A powerful book about love, loss, grief, and the power of words - for both good and evil. There are not many books that made me cry, this one did.

The characters are wonderfully drawn, complex and beautiful. ( )
  Gezemice | Oct 29, 2018 |
The Book Thief is one of those books that I should have read years ago, but for some inexplicable reason, have not.

What can I even say about this novel? I cried. My heart ached. I will never forget this book; I will never forget Liesel, Rudy, Hans, or Death, the narrator.

Not only is this book beautifully written, but it offers such a unique perspective on the Holocaust and on Germany during the WWII years, through the eyes of an average German girl (as opposed to the conventional Jewish perspective). We see children who think the Hitler Youth program is boring and silly and poor German families quietly starving at home while the young men of the town are away at the Front. Our heroine, Liesel, is illiterate when we are first introduced, but her fierce desire to read leads to late night reading lessons with her foster father and eventually to the theft of books to quench her thirst. Important moments in Liesel's life are marked by books, which any modern bibliophile can understand.

This book should be required reading for all. ( )
  bookishblond | Oct 24, 2018 |
The Book Thief is a third person book. The book follows a young German girl, Liesel Meminger, who is taken away from her mom at age nine to go live with another family. The book is narrated by Death himself. On her way to the foster home, her six-year-old brother, Werner Meminger, dies of a cough. After Liesel goes to the new house and family, she starts making friends, especially with her foster dad, Hans Hubermann, or "Papa" as she calls him, and Rudy Steiner, a boy about her age, who is her neighbor. She lives on Himmel Strasse or Heaven Street as it's called in English. She steals her first book, The Gravediggers Handbook, before arriving at Himmel Strasse.

From that point on, Liesel and her partner in crime, Rudy, go around Germany, stealing food (Rudy was always hungry), books (From book burning and the mayor's house), and other things. They make relationship's, get people mad at them, and try to survive Nazi Germany. Eventually, Hans Hubermann and Rosa Hubermann, his wife, hide a Jew, Max Vandenburg, in their basement. Eventually, he leaves and is later marched to Dachau, however, survives the war. At the end of the book, while Liesel was reading in the basement, a bombing raid was carried out over Himmel street, killing everyone except Liesel. At the very end, she dies in Sydney and death shows her The Book Thief, which is a completely different book than this one. I was only able to write out the most important details of the book. If you want more than you have to read the book yourself.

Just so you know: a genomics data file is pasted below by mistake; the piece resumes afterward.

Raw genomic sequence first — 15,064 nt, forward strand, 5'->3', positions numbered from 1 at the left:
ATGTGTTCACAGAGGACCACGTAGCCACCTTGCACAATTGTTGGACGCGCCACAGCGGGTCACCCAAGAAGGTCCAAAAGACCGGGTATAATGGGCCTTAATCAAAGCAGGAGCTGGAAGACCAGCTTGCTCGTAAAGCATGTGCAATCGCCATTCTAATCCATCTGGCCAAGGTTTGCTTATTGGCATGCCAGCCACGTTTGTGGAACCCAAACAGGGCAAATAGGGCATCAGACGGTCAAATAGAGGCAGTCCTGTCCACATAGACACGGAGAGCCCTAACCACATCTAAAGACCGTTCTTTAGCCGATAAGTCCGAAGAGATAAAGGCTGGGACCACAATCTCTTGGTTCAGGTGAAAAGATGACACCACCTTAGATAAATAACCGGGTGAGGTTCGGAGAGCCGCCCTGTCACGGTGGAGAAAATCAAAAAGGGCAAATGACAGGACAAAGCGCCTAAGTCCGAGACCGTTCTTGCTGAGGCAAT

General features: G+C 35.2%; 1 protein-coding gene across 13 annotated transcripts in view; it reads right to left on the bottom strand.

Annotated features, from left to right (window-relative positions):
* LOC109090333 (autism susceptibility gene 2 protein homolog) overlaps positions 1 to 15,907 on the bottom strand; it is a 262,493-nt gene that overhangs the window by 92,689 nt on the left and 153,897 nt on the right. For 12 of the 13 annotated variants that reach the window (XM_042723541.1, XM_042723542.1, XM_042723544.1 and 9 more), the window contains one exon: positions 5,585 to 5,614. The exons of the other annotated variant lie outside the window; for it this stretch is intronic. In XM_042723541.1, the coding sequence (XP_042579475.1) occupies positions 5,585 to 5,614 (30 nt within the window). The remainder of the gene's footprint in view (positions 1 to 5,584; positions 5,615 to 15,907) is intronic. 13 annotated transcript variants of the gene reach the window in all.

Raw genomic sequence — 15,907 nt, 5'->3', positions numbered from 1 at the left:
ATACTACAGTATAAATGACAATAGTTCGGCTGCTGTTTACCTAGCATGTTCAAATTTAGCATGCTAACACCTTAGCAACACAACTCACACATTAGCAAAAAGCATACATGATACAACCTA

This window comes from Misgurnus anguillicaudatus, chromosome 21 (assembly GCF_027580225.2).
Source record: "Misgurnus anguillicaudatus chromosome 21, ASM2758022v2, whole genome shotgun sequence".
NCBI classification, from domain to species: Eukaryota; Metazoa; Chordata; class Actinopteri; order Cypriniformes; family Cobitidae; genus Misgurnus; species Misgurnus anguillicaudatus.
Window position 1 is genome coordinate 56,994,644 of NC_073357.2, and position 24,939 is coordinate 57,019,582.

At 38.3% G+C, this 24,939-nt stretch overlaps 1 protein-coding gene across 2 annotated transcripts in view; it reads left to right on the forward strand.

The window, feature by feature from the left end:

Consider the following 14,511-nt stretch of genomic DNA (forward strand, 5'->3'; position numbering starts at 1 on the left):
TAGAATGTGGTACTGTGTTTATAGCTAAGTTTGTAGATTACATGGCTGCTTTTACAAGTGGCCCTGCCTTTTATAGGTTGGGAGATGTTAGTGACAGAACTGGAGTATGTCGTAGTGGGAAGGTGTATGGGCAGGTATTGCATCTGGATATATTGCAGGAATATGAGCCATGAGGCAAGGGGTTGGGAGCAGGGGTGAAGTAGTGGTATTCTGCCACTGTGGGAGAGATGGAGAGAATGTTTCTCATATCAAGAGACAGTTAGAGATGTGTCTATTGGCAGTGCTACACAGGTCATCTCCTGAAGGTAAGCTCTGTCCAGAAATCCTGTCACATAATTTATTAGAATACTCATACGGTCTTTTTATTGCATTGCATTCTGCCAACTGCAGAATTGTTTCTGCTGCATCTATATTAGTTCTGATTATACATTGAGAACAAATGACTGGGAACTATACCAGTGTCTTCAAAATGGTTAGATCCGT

Overall, I rate the book 5/5. ( )
  KyleC.B4 | Oct 24, 2018 |
Excerpts from my original GR review (Aug 2009):
- This is a story of love, as told by Death. This is a story of the realities of wartime - fear, hope, cruelty, compassion, despair.
- This is the story of man's impossible brutality and biases and stupidity. But it is also a story of our innate desire to comfort and lift up each other through even the most dehumanizing circumstances.
- This is the story of Liesel, the Hubermanns, Max Vandenberg, Rudy, Tommy, Frau Holtzapfel, Himmel Street, and Death, and Life. And they're all worth shedding a tear for. ( )
  ThoughtPolice | Oct 12, 2018 |
Showing 1-5 of 1706 (next | show all)
The Australian writer Markus Zusak's brilliant and hugely ambitious new young-adult novel is startling in many ways, but the first thing many teenagers will notice is its length: 552 pages! It's one thing to write a long book about, say, a boy who happens across a dragon's egg; it's quite another to write a long, achingly sad, intricately structured book about Nazi Germany narrated by Death itself.
The book's length, subject matter and approach might give early teen readers pause, but those who can get beyond the rather confusing first pages will find an absorbing and searing narrative.
"The Book Thief" attempts and achieves great final moments of tear-jerking sentiment. And Liesel is a fine heroine, a memorably strong and dauntless girl. But for every startlingly rebellious episode... there are moments that are slack.